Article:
You can find all of these authors’ excellent books for sale online.


spa-news

As a self-publishing author, you may find it helpful to stay up-to-date on the trends and news related to the self-publishing industry.This will help you make informed decisions before, during and after the self-publishing process, which will lead to a greater self-publishing experience. To help you stay current on self-publishing topics, simply visit our blog every Monday to find out the hottest news. If you have other big news to share, please comment below.
Kelly
ABOUT KELLY SCHUKNECHT: Kelly Schuknecht is the Executive Vice President of Outskirts Press. In addition to her contributions to the Outskirts Press blog at blog.outskirtspress.com, Kelly and a group of talented marketing experts offer book marketing services, support, and products to not only published Outskirts Press authors, but to all authors and professionals who are interested in marketing their books and/or careers. Learn more about Kelly on her blog, kellyschuknecht.com.

Easy Breezy Summer Publishing (Part 1)

july 5th fifth

We all know that self-publishing and independence go together, right? Or at least, that’s the general idea, and the ultimate goal. We kick off the constraints of the traditional publishing houses, their heavy-handed contracts and royalties disputes, and waft our way over to the Elysian fields of indie bliss ….

But that’s not how self-publishing works, is it? Yes, you’re independent, but independence comes with a price tag. And this isn’t some fatalistic attempt to push you, our readers, towards traditional publishing (believe me! we hate it as much as you do!). The fact remains, however, that when it comes to self-publishing, you get what you pay for, and the rest you accomplish through elbow grease.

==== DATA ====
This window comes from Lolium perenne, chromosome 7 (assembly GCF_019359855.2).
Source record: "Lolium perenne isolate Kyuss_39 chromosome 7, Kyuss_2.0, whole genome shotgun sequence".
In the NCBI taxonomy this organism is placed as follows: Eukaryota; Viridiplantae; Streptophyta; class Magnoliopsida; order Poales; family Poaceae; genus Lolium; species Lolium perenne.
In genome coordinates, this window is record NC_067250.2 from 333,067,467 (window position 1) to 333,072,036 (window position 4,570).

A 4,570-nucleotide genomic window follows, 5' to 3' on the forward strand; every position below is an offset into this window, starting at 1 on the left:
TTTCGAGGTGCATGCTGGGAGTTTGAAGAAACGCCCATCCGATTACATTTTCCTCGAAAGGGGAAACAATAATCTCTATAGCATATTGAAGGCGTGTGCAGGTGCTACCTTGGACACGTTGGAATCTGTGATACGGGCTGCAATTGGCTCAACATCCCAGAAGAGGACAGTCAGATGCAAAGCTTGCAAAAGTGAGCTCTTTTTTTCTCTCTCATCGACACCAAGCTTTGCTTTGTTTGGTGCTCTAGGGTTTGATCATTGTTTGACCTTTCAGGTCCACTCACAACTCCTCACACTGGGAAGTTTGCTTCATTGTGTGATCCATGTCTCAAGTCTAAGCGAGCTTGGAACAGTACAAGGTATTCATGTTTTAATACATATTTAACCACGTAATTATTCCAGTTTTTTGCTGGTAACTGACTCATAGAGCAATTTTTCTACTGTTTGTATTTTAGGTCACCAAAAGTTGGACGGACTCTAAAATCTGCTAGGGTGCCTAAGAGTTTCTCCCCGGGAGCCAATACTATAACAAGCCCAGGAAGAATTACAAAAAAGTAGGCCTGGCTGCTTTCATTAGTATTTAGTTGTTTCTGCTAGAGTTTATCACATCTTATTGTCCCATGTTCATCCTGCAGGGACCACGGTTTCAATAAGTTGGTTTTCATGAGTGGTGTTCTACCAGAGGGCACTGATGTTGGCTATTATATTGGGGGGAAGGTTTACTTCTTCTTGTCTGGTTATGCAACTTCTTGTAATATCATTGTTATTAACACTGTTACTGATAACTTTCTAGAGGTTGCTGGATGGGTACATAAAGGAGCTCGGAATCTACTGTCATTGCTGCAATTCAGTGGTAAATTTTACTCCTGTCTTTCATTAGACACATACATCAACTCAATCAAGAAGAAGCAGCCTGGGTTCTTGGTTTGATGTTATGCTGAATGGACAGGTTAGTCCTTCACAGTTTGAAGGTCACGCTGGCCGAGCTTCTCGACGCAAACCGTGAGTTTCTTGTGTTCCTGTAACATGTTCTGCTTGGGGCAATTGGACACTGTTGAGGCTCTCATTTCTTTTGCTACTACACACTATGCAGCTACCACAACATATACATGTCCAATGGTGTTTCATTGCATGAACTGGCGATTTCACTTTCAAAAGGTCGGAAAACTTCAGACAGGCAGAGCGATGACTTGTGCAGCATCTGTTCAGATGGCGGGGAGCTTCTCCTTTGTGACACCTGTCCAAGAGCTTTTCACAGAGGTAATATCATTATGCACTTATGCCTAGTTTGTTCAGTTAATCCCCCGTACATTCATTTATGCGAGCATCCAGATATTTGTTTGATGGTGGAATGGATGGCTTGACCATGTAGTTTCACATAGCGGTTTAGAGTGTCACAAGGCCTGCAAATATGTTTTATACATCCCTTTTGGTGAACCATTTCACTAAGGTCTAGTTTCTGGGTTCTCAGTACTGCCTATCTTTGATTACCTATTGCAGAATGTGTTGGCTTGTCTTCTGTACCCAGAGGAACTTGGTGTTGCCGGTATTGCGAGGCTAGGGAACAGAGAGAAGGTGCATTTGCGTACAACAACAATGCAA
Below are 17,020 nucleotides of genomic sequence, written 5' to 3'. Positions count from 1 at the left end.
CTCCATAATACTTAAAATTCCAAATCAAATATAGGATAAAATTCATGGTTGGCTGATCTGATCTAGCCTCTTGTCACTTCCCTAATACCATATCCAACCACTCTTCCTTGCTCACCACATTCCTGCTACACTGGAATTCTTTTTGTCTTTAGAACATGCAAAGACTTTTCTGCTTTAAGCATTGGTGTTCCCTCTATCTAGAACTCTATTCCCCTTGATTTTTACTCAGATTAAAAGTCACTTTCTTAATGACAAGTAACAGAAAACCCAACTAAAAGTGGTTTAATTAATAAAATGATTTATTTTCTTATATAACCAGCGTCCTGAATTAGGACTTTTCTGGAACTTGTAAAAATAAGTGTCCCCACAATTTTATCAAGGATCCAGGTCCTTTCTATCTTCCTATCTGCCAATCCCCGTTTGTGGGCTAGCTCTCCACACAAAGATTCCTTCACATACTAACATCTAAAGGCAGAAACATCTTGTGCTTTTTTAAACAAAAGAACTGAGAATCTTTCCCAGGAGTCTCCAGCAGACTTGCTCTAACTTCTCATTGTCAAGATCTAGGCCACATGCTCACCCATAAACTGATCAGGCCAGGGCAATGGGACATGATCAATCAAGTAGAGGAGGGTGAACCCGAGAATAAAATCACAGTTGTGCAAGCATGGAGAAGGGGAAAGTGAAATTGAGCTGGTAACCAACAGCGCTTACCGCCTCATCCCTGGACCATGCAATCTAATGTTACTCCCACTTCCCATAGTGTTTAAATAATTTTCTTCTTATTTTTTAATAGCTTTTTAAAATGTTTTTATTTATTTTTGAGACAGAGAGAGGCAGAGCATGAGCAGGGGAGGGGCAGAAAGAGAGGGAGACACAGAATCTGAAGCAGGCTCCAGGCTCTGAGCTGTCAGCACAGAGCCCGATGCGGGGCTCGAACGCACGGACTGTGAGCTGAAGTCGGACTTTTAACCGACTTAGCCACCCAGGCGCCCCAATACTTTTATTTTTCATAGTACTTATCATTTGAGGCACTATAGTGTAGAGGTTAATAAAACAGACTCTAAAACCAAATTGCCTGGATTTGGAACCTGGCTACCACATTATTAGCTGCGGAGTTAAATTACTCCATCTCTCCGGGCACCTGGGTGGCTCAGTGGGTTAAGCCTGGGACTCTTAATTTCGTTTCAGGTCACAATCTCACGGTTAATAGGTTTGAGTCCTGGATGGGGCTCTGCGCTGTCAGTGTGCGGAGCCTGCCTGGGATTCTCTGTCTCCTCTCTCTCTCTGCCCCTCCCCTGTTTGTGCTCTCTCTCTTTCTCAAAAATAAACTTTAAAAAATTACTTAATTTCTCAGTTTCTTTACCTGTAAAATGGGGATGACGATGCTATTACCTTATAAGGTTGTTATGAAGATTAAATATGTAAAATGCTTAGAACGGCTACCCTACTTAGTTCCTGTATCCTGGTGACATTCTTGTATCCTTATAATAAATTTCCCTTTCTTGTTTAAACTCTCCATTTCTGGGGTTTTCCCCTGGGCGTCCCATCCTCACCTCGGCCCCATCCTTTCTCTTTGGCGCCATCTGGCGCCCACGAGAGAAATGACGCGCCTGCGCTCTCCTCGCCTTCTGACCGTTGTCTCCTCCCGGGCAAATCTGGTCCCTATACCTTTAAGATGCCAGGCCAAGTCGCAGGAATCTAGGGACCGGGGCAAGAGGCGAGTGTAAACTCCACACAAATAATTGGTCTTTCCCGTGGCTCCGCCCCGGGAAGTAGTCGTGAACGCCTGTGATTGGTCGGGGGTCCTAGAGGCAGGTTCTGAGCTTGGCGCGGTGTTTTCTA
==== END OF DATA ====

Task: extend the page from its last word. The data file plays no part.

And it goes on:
So … how does one market as an independent, self-publishing author? Is it even possible to rival the promotional work of the Big Five when all you have is a halfway decent laptop, debatable graphic design skills, and very little free time? How do we break free from Big Business but still sell books?!

The simple answer is: it’s hard … but totally possible. And we’ll dive into some of the pros, cons, and various logistics over the Wednesdays to come. Stay tuned for more musings on a marketing theme! (And say that ten times fast.)

Tomorrow, Royalene will be talking about how self-publishing intersect with the personal freedoms we so value here on our side of the pond. Watch her space for more excellent “independence” advice on Friday mornings this summer!


Thank you for reading!  If you have any questions, comments, suggestions, or contributions, please use the comment field below or drop us a line at selfpublishingadvice@gmail.com.  And remember to check back each Wednesday for your weekly dose of marketing musings from one indie, hybrid, and self-published author to another. ♠